Kelso delivers rich and full characters which, although to be expected from such an accomplished author, is no mean feat given the short length of the graphic novel.
Kelso ramps up the surrealism in act two as Apollo seems to have come to terms with life on the housing estate. He seems to be suffering from depression and an identity crisis as he wonders if he ever was a famous movie star, or if he dreamt it. He has succumbed to the lifestyle, and even adopted some of the native language. But after a visit from council representatives, Apollo rails against God, spurring him into action. But, when given the opportunity to return to his high-flying lifestyle by turning on a seemingly innocent friend, will Apollo continue his quest against the higher power? Or will he take the easy way out?
Fans of Kelso’s previous work may see this as something of a departure, but we know by now that he is not a writer to be confined and defined by a single genre or style. The bleak storyline and grim setting are perfectly complimented by Agpalza’s wonderfully detailed art, which, despite the subject matter, is beautiful in its own strange way. Some readers unfamiliar with Scottish culture may not fully appreciate a couple of the scenes (Larry suggesting he recognises Apollo from Scottish soap opera Take the High Road was especially funny), but it doesn’t detract from the overall story.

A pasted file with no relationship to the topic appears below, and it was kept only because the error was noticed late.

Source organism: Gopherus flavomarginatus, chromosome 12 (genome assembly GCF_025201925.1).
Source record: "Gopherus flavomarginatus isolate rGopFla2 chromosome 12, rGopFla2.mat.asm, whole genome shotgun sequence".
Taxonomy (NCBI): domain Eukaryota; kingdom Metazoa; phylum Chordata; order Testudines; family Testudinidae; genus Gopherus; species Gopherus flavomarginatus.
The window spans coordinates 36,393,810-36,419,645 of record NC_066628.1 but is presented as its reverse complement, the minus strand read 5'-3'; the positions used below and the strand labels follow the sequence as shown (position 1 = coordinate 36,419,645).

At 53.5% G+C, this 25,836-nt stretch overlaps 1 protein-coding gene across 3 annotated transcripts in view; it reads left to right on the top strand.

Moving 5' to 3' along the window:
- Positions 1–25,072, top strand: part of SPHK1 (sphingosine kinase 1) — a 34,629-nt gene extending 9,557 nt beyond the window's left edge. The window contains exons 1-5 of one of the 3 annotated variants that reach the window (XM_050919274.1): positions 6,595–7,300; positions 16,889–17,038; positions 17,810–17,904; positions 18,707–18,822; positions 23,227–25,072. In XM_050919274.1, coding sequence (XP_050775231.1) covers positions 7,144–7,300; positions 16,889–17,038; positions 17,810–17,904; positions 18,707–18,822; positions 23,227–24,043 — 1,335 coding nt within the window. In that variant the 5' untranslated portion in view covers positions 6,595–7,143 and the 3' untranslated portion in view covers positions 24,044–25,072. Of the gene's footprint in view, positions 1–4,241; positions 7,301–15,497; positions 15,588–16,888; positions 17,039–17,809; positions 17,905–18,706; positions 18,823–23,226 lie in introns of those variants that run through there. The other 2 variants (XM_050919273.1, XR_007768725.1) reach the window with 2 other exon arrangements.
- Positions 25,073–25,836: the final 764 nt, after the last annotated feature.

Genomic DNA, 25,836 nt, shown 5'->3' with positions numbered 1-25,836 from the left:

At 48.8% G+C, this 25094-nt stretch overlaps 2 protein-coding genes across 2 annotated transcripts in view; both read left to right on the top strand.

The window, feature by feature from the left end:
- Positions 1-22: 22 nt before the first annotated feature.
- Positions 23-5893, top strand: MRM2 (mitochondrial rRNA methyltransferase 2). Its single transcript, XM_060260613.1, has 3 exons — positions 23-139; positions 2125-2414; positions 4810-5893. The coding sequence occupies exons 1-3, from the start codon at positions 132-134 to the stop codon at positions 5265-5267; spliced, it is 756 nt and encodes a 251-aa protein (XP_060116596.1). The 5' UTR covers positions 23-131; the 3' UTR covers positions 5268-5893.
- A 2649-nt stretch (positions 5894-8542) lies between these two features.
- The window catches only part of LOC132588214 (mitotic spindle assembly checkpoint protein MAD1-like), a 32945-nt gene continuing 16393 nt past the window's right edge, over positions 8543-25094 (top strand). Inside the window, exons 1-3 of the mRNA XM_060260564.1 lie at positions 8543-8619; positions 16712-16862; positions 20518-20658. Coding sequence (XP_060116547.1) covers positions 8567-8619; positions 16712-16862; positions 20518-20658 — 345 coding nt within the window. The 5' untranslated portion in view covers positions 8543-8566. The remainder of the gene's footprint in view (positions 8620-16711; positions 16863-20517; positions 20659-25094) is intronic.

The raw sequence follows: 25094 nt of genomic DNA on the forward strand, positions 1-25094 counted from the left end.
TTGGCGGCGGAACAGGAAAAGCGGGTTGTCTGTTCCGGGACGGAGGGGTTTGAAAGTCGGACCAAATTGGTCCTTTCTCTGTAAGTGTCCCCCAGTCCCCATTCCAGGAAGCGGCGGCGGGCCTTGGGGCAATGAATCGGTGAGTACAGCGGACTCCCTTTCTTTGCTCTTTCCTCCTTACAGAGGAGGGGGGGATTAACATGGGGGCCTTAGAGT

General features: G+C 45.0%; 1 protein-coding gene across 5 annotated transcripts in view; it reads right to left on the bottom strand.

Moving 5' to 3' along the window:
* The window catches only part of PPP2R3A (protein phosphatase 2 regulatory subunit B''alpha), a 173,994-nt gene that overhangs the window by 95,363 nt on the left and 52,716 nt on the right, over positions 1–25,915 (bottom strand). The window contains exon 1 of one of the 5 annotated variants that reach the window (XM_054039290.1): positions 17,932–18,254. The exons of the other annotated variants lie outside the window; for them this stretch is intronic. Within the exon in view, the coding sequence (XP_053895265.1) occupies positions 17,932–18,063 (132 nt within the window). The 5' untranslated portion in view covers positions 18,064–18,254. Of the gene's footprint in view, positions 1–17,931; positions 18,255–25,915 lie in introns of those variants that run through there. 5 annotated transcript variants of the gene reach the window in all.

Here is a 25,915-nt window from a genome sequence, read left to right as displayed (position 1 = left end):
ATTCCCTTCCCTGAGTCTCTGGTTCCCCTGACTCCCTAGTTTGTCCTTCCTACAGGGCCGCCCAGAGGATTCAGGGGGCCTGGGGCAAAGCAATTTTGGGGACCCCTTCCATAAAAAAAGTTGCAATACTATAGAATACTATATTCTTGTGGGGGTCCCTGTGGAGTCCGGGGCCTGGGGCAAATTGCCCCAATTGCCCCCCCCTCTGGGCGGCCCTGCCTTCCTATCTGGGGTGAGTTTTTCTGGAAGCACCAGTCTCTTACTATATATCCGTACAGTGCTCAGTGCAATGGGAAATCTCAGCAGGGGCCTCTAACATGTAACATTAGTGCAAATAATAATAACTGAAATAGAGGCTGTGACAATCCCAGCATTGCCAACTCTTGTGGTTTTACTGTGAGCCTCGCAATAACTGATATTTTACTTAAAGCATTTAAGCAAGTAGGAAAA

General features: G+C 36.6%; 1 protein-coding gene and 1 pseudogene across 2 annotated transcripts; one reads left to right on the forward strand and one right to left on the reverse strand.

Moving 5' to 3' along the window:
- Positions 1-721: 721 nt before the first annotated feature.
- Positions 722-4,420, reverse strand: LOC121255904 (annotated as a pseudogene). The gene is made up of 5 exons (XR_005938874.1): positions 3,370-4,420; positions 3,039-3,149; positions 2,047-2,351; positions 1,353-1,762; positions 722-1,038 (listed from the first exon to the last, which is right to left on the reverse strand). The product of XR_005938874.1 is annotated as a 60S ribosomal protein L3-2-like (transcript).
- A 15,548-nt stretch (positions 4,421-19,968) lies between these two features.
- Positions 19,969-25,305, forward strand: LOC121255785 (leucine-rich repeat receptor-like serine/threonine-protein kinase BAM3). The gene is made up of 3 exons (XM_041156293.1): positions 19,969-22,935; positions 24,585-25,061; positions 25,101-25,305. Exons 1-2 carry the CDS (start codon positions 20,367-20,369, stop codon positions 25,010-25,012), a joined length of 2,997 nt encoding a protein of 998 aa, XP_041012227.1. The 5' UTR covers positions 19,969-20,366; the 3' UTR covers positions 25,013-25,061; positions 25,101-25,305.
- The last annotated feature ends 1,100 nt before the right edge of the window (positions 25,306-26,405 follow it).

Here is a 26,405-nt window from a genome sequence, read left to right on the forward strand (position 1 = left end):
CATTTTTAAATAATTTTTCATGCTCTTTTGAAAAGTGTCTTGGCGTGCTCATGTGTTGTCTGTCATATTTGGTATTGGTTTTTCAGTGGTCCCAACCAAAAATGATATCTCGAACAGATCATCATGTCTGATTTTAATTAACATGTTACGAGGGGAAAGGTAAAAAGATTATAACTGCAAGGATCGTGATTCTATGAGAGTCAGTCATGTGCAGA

Personally, I am only vaguely aware of the story of Prometheus Unbound, so cannot say to what extent the graphic novel is similar to that story. But as a blend of bleak social commentary and surreal social horror it certainly delivers. Kelso doesn’t hold back in his depiction of a Scottish housing scheme at the edge of society and lacking in human compassion. And some of the images portrayed by Agpalza are more haunting than some so-called horror movies from Hollywood. If you are looking for something a little different to whatever book you just read, but is all the more beautiful for it, check out Apollo Unbound.
The marriage of Kelso’s quality prose and Agpalza’s intricate artwork is a match made in heaven. It’s surreal and it’s haunting. But, above all, it is a unique work of art that is unlike anything else I have read." By Thomas Joice on Grim Reader Reviews.
5* - This was a great little find. It's a comic, 36 pages, which reads nicely on the iPad Pro, as you can enlarge the pages to read comfortably.
There is something in Kelso's writing that makes you think of David Lynch - surreal storyline, but compelling viewing.